Simply put, an escrow means the deposit of a deed, funds, or any other item by one individual, to be given to another party, upon successful completion of an event or condition.
Escrow: Why you need it
It makes no difference whether you are a borrower, lender, seller or buyer, you will need the guarantee their neither funds nor property will change possession until all transaction instructions have been performed and carried out. The holder of the escrow has the responsibility to hold and protect these items while in their possession, and to disburse said assets, or convey the title when all portions of the escrow have been adhered to and completed.
Escrow: How it Works
The principals in the escrow will normally be the seller, buyer and lender, and they will place escrow instructions into writing, as well as sign and deliver them to the appointed escrow officer. If there is a broker involved, he or she will provide the officer with the necessary information to prepare your escrow documents and instructions.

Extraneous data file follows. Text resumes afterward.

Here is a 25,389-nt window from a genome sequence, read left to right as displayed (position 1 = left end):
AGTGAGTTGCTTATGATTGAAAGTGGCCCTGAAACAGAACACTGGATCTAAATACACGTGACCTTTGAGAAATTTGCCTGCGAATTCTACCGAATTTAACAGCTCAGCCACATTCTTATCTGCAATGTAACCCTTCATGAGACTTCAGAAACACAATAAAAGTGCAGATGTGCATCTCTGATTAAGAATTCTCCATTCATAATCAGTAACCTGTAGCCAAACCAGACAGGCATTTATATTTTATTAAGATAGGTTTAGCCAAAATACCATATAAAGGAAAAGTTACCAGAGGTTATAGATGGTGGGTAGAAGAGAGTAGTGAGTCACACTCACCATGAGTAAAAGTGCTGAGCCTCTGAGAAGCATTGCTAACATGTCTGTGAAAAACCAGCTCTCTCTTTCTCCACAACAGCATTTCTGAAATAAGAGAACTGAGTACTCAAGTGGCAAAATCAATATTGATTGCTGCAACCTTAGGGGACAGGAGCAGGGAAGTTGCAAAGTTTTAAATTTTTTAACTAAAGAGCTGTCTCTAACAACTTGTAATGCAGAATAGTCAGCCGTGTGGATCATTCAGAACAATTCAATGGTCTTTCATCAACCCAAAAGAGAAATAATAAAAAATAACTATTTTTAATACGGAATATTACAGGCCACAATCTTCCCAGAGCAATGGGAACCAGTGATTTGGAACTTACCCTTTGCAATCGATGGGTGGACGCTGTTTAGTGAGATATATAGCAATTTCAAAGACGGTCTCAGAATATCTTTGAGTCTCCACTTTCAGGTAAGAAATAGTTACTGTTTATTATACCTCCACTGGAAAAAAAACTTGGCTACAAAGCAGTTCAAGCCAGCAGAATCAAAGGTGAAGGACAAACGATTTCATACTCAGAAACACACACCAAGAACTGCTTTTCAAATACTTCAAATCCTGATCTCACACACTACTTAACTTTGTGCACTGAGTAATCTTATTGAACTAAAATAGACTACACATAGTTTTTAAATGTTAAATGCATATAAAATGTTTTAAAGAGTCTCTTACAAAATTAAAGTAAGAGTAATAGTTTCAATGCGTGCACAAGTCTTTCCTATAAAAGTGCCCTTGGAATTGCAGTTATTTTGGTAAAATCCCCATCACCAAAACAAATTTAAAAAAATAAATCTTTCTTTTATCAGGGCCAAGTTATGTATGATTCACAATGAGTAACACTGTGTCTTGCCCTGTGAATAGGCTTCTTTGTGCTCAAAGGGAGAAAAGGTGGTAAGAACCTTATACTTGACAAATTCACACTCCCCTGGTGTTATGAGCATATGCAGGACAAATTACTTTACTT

The escrow official will then process the included escrow as per the instructions. When all the required conditions are met, he will close the escrow. All escrow accounts will follow a fairly similar pattern, but each will be differing in some ways, as it relates to your property and your particular transaction.
An escrow holder’s duties include the following:
Escrow: Who chooses?
The decision on who to choose as the holder of escrow is usually agreed upon by all parties involved. If there happens to be a real estate broker assigned to the transaction, he or she may be able to recommend a potential escrow holder. Regardless of who chooses the holder, you must be sure they are competent and able to handle your particular type of escrow. There are laws in place to prohibit any type of referral fee being paid. This allows all parties to be sure of the best services available without worrying about a conflict of interest issue due to the holder being paid a referral fee.